The Medieval Review 10.03.10

Sconduto, Leslie A. Response to Karin E. Olsen's review of Metamorphoses of the Werewolf: A Literary Study from Antiquity through the Renaissance. McFarland: Jefferson NC, 2009, TMR 10.02.15. Pp. . . .

Reviewed by:

Leslie A. Sconduto
Bradley University
lscondut@bradley.edu

After reading Karin Olsen's review of my book, Metamorphoses of the Werewolf, I must take exception to some assertions that misrepresent my work. First, in her criticism of the scope of my book, Olsen notes that I focus heavily on texts of Medieval and Renaissance France but that I "claim [my] book to be a comprehensive investigation of the image of the werewolf as it evolved in Europe over seventeen centuries." Nowhere in the book, however, do I make any misleading statement regarding its scope. The word "comprehensive" never appears in the book and the words "Europe" and/or "European" appear only eleven times, but never in regard to its range or focus. In my Introduction, I state the following: "This is the first academic study to trace the literary history of werewolves from antiquity through the sixteenth century that includes Guillaume de Palerne, which is perhaps the most important werewolf text of the Middle Ages. Furthermore, this is also the only study that includes a full literary analysis of each of the four major werewolf narratives, Bisclavret, Melion, Arthur and Gorlagon, and Guillaume de Palerne. It is also the only academic study that includes a systematic analysis of all the major texts of the sixteenth century. To my knowledge, it is also the only one that includes an analysis of Claude Prieur's Dialogue de la Lycanthropie 'Dialogue of Lycanthropy'" (5). From this statement, it should be obvious that medieval and sixteenth-century texts are the primary focus of the book and that the majority happen to be French.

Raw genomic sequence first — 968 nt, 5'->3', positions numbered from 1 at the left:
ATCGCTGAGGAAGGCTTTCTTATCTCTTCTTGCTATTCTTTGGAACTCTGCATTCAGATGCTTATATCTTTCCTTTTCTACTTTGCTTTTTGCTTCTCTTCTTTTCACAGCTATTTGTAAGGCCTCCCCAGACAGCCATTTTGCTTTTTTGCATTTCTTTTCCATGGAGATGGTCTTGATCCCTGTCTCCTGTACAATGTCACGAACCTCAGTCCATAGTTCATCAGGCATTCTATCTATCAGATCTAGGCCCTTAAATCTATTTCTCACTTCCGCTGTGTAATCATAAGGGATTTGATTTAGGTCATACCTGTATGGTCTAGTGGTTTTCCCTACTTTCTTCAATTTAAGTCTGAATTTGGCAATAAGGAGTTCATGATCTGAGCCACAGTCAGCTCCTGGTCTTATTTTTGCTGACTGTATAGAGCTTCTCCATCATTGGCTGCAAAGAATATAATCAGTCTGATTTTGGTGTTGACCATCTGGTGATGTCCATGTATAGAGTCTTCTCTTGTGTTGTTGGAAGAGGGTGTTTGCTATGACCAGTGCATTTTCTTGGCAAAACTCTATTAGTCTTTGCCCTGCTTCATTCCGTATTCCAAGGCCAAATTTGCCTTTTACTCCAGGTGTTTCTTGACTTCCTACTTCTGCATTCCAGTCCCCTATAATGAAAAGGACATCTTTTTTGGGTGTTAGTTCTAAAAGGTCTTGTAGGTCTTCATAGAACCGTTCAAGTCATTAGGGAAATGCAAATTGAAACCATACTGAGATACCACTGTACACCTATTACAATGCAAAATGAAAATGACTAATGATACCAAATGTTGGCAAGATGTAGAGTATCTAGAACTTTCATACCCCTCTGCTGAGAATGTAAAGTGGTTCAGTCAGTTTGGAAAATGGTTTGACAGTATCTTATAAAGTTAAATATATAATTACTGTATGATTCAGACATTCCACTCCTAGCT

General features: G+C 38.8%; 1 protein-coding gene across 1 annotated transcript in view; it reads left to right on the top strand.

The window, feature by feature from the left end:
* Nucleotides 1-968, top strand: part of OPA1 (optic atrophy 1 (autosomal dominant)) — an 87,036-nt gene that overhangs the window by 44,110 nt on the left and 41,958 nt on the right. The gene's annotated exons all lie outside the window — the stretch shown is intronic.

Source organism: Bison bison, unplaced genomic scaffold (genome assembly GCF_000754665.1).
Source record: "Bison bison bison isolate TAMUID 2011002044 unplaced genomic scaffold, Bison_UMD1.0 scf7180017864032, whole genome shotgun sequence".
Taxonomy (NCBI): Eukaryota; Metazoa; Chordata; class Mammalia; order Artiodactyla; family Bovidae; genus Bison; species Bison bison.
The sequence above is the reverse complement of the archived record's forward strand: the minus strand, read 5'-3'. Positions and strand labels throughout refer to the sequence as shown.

Olsen also indicates that my methodology is inconsistent, stating that "[I find] the notion that only the involuntary werewolves retain their humanity particularly problematic but [do] not vigorously apply [my] reservations in [my] detailed analyses of medieval tales." This statement is inaccurate and is evidently based on a misreading of my discussion of werewolf typology. In that discussion I point out that involuntary werewolves are not the only ones that retain their humanity; some voluntary werewolves--Bisclavret being the most notable example--also retain their humanity (13). More important, I show how werewolves "resist our attempts to classify them" (13). It is this very attempt to separate werewolves into binary categories (voluntary/involuntary, constitutional/involuntary, authentic/false, cyclical metamorphosis/unique metamorphosis) that I find problematic, not whether or not a werewolf retains his humanity after his transformation. Indeed, it is this very retention which I find most interesting and most worthy of analysis.

Finally, Olsen also asserts that "while [I] identif[y] the human nature of the medieval werewolves as the product of the Christian view of metamorphosis, [I] d[o] not further investigate the nature or (possible) causes of their external transformation." Here, however, Olsen fails to take into account the methodology that I delineate at the end of Chapter One, where I state the following: "Although the details of each transformation do add interest to their stories, most do not really tell us anything about the werewolf. Moreover, the real usefulness of any typology itself is debatable. Of greater concern are the character and the activity of the man-beast after he has undergone his metamorphosis, whether it is cyclical or unique. Throughout this study, then, we will be focusing instead on the werewolf's humanity, which is expressed through his behavior" (14). It should be clear after reading this that I did not "investigate the nature or (possible) causes of [the werewolves'] external transformation" because I considered this approach irrelevant to my study.